Despite three centuries of persistent attempts to loosen the necktie’s grip on the civilized man’s throat, this seemingly insignificant little strip of silk has managed to hold on. As the least functional element of classic male attire, the necktie is inherently expressive, and in our dressed-down times, it increasingly represents a choice rather than a necessity. The particular nature of a that choice, in turn, can reveal the psychology of the individual wearer. Conservative dressers often find neckties to be an opportunity for whimsy, while more sophisticated dressers tend to appreciate the dramatic power of solid ties to pull together bolder ensembles.
Made by Hand
Lustrous, supple, and strong, silk has always been the fabric of first choice for neckties, the best of which are made entirely by hand in England and Italy, incorporating a wool interlining around a sliding “slip stitch” to absorb the repeated stresses of tying and untying. The precise manner of inflicting this stress is of course a matter of personal taste, but the best personal taste tends to favor the classic, simple, and pleasingly asymmetrical four-in-hand.
Choosing a Tie
The sheer variety of necktie patterns, colors, and fabrics can be intimidating, and even accounting for different tastes, mistakes lurk on almost every retail rack and table. Remember that a tie never stands alone, but is always an element in an ensemble; try to choose ties that will complement your clothing rather than dominate it. A well integrated tie is always preferable to an interesting one. You never want to wear a tie that enters a room before you do.
As with any element of attire, neckwear should ideally reflect the season, the occasion, and even the time of day. Airy grenadines, springy knits, and lightweight prints complement the linens and tropical worsteds of spring and summer, while heavier wovens in wool and cashmere play well with the tweeds and flannels of fall and winter. Silvery Macclesfields and jewel-toned satins have a more formal elegance suited to weddings and evenings.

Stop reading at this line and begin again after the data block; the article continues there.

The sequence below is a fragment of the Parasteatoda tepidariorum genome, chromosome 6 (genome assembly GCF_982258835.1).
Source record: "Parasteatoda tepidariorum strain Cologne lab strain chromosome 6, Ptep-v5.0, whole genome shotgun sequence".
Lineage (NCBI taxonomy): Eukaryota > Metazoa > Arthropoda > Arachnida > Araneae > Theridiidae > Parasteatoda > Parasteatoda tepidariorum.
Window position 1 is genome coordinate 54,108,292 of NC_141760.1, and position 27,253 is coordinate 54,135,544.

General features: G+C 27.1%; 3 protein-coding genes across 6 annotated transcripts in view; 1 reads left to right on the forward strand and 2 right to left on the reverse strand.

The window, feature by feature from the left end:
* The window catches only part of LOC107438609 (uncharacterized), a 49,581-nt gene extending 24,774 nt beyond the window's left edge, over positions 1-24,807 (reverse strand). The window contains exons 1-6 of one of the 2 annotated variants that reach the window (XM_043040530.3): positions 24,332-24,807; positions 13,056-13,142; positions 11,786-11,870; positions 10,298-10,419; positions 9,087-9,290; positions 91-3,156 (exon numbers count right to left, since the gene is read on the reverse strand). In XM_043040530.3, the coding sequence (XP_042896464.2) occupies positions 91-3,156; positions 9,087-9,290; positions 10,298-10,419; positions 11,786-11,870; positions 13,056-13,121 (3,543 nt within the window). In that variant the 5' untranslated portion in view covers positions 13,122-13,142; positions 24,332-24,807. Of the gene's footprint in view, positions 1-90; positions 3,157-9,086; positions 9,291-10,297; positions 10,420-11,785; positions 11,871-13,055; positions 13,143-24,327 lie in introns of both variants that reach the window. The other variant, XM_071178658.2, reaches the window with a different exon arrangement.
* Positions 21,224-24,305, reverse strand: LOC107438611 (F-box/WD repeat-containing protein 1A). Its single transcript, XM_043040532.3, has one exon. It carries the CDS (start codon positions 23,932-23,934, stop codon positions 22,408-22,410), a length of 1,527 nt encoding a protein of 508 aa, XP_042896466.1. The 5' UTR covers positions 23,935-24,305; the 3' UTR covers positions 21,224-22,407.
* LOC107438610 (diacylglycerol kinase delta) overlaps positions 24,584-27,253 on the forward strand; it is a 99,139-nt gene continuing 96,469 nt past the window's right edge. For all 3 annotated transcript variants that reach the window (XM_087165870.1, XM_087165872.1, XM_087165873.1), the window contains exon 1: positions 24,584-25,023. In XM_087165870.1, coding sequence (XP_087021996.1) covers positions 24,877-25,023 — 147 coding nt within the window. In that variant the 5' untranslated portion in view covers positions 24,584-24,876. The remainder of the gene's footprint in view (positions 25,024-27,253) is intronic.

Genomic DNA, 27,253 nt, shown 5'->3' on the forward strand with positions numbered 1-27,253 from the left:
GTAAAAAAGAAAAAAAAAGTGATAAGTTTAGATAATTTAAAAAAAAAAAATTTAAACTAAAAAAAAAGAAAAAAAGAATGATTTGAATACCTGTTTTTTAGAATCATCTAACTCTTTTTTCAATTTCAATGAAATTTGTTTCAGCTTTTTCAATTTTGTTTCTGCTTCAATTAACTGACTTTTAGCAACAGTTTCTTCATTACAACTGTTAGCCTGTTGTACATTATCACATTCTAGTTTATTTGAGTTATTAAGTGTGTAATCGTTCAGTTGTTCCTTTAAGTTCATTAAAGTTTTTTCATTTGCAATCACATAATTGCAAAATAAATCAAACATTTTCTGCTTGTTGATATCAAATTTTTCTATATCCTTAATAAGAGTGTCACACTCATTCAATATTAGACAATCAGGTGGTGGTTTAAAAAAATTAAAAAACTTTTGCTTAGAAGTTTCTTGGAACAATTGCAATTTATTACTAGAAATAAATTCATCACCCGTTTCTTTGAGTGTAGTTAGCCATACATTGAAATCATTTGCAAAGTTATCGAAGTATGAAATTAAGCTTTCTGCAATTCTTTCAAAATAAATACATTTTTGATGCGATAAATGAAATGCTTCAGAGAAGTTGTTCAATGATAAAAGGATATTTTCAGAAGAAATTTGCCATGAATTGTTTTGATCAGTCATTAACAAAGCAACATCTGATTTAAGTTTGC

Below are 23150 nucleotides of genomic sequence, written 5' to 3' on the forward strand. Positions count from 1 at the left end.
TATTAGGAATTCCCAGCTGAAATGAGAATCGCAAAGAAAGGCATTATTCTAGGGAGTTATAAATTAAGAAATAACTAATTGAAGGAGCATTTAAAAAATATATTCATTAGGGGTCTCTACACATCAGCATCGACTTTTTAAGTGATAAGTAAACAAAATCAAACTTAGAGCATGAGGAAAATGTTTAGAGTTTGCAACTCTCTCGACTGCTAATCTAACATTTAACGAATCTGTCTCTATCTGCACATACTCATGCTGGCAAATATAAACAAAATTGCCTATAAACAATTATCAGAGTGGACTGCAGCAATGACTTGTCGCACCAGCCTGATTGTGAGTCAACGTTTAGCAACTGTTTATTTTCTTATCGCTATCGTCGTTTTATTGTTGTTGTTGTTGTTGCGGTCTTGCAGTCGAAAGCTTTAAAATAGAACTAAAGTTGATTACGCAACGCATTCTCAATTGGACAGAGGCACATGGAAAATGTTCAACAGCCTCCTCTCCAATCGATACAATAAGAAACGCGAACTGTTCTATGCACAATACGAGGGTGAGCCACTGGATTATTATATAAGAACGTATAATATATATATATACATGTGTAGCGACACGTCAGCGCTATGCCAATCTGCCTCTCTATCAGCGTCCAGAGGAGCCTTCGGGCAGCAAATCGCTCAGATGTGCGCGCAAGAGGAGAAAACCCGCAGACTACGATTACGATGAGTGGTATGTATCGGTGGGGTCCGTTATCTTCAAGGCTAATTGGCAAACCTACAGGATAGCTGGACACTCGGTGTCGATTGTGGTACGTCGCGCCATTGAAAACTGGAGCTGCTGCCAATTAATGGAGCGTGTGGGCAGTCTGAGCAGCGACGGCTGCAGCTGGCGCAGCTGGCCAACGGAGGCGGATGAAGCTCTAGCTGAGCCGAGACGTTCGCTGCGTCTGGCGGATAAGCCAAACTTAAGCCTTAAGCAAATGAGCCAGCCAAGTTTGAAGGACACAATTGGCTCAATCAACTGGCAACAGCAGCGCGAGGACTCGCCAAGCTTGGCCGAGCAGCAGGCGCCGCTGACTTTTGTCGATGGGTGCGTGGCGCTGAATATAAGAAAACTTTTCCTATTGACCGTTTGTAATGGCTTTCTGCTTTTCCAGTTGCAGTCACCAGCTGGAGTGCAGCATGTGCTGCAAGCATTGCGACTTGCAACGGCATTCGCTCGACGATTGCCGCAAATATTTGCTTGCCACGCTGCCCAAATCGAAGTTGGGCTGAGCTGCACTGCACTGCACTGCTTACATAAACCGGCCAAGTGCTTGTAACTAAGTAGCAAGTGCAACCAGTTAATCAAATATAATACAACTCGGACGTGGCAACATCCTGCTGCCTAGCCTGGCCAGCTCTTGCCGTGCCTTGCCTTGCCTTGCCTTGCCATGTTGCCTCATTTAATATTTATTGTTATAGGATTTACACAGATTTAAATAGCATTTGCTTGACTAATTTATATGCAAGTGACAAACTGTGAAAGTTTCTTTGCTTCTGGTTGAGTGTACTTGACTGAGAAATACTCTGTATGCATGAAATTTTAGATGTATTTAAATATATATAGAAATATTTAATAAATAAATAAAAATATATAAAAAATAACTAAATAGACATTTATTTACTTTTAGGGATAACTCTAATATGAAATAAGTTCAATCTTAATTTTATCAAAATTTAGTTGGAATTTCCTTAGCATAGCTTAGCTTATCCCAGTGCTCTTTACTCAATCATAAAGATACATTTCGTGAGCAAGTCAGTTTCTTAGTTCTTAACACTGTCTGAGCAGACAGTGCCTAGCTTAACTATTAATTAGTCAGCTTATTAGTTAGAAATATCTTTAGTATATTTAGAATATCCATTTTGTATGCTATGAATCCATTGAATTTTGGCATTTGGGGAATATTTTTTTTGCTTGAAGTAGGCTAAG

The Skinny on Width
The primary variable of neckwear proportion is width, which generally waxes and wanes between two and four inches in twenty-year cycles dictated by designers and magazine editors. Those seeking a more timeless style are advised to stick with a more moderate width, generally around three and one quarter to three and one half inches. Ideally, tie width should reflect the wearer’s own proportions; a wider tie will overwhelm a smaller man, and a skinny tie gets lost in the expanse of a larger man’s shirt. For the same reasons, it generally follows that tie width should reflect the width of the wearer’s jacket lapels.
A tasteful tie will never got out of style. To ensure its longevity, always untie a necktie at the end of the day by reversing the steps of tying rather than pulling the knot through. Hang it up to let wrinkles fall out naturally, or roll it around your palm and set it down to relax. Never press a necktie; much of its beauty and life comes from the gentle roll of its edges.